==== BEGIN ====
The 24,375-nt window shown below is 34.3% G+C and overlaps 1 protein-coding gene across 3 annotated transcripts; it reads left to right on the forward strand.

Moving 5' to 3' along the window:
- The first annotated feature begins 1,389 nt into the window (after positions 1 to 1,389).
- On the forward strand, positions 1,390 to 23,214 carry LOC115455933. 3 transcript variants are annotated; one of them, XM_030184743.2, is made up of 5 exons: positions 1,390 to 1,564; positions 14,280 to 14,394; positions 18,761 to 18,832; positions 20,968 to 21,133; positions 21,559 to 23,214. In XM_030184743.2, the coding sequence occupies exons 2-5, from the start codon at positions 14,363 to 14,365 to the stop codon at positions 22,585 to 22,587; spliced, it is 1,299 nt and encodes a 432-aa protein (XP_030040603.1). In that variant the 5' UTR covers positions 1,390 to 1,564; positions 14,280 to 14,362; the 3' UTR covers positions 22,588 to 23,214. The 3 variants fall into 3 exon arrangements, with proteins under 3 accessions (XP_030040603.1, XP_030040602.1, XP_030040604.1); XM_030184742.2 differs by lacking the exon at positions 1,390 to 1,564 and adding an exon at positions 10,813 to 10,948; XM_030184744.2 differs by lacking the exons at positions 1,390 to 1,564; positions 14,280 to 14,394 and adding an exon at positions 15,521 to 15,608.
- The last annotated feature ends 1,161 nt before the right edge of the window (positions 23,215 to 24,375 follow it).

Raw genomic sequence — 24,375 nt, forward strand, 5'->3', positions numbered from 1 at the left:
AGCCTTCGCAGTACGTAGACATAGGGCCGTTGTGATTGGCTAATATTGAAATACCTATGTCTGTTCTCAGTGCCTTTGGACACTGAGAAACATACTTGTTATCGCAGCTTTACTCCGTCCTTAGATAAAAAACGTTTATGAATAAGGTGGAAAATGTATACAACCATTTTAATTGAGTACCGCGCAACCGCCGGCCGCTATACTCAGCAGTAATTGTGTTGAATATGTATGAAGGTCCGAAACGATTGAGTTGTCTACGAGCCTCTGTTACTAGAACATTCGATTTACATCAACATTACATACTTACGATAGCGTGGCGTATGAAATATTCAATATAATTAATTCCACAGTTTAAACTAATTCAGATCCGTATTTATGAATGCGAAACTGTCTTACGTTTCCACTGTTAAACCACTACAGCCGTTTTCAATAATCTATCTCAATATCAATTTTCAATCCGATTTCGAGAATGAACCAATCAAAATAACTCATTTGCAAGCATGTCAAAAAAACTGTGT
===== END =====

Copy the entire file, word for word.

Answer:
The 24,375-nt window shown below is 34.3% G+C and overlaps 1 protein-coding gene across 3 annotated transcripts; it reads left to right on the forward strand.

Moving 5' to 3' along the window:
- The first annotated feature begins 1,389 nt into the window (after positions 1 to 1,389).
- On the forward strand, positions 1,390 to 23,214 carry LOC115455933. 3 transcript variants are annotated; one of them, XM_030184743.2, is made up of 5 exons: positions 1,390 to 1,564; positions 14,280 to 14,394; positions 18,761 to 18,832; positions 20,968 to 21,133; positions 21,559 to 23,214. In XM_030184743.2, the coding sequence occupies exons 2-5, from the start codon at positions 14,363 to 14,365 to the stop codon at positions 22,585 to 22,587; spliced, it is 1,299 nt and encodes a 432-aa protein (XP_030040603.1). In that variant the 5' UTR covers positions 1,390 to 1,564; positions 14,280 to 14,362; the 3' UTR covers positions 22,588 to 23,214. The 3 variants fall into 3 exon arrangements, with proteins under 3 accessions (XP_030040603.1, XP_030040602.1, XP_030040604.1); XM_030184742.2 differs by lacking the exon at positions 1,390 to 1,564 and adding an exon at positions 10,813 to 10,948; XM_030184744.2 differs by lacking the exons at positions 1,390 to 1,564; positions 14,280 to 14,394 and adding an exon at positions 15,521 to 15,608.
- The last annotated feature ends 1,161 nt before the right edge of the window (positions 23,215 to 24,375 follow it).

Raw genomic sequence — 24,375 nt, forward strand, 5'->3', positions numbered from 1 at the left:
AGCCTTCGCAGTACGTAGACATAGGGCCGTTGTGATTGGCTAATATTGAAATACCTATGTCTGTTCTCAGTGCCTTTGGACACTGAGAAACATACTTGTTATCGCAGCTTTACTCCGTCCTTAGATAAAAAACGTTTATGAATAAGGTGGAAAATGTATACAACCATTTTAATTGAGTACCGCGCAACCGCCGGCCGCTATACTCAGCAGTAATTGTGTTGAATATGTATGAAGGTCCGAAACGATTGAGTTGTCTACGAGCCTCTGTTACTAGAACATTCGATTTACATCAACATTACATACTTACGATAGCGTGGCGTATGAAATATTCAATATAATTAATTCCACAGTTTAAACTAATTCAGATCCGTATTTATGAATGCGAAACTGTCTTACGTTTCCACTGTTAAACCACTACAGCCGTTTTCAATAATCTATCTCAATATCAATTTTCAATCCGATTTCGAGAATGAACCAATCAAAATAACTCATTTGCAAGCATGTCAAAAAAACTGTGT